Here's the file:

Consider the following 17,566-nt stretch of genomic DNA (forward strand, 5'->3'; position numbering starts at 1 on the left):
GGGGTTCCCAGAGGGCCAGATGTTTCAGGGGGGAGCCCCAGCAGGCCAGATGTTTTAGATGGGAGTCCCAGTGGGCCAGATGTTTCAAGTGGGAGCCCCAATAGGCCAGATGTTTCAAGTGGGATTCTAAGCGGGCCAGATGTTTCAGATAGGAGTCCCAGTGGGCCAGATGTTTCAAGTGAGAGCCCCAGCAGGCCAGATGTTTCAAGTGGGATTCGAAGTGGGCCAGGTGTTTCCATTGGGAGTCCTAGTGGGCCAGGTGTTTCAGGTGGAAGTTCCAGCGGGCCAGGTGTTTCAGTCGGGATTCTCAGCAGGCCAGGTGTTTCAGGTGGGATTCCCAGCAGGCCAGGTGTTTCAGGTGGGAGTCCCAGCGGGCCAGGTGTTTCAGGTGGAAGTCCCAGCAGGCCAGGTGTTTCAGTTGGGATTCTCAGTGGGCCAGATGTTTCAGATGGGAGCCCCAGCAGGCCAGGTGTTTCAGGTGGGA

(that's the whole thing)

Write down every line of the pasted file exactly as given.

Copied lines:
Consider the following 17,566-nt stretch of genomic DNA (forward strand, 5'->3'; position numbering starts at 1 on the left):
GGGGTTCCCAGAGGGCCAGATGTTTCAGGGGGGAGCCCCAGCAGGCCAGATGTTTTAGATGGGAGTCCCAGTGGGCCAGATGTTTCAAGTGGGAGCCCCAATAGGCCAGATGTTTCAAGTGGGATTCTAAGCGGGCCAGATGTTTCAGATAGGAGTCCCAGTGGGCCAGATGTTTCAAGTGAGAGCCCCAGCAGGCCAGATGTTTCAAGTGGGATTCGAAGTGGGCCAGGTGTTTCCATTGGGAGTCCTAGTGGGCCAGGTGTTTCAGGTGGAAGTTCCAGCGGGCCAGGTGTTTCAGTCGGGATTCTCAGCAGGCCAGGTGTTTCAGGTGGGATTCCCAGCAGGCCAGGTGTTTCAGGTGGGAGTCCCAGCGGGCCAGGTGTTTCAGGTGGAAGTCCCAGCAGGCCAGGTGTTTCAGTTGGGATTCTCAGTGGGCCAGATGTTTCAGATGGGAGCCCCAGCAGGCCAGGTGTTTCAGGTGGGA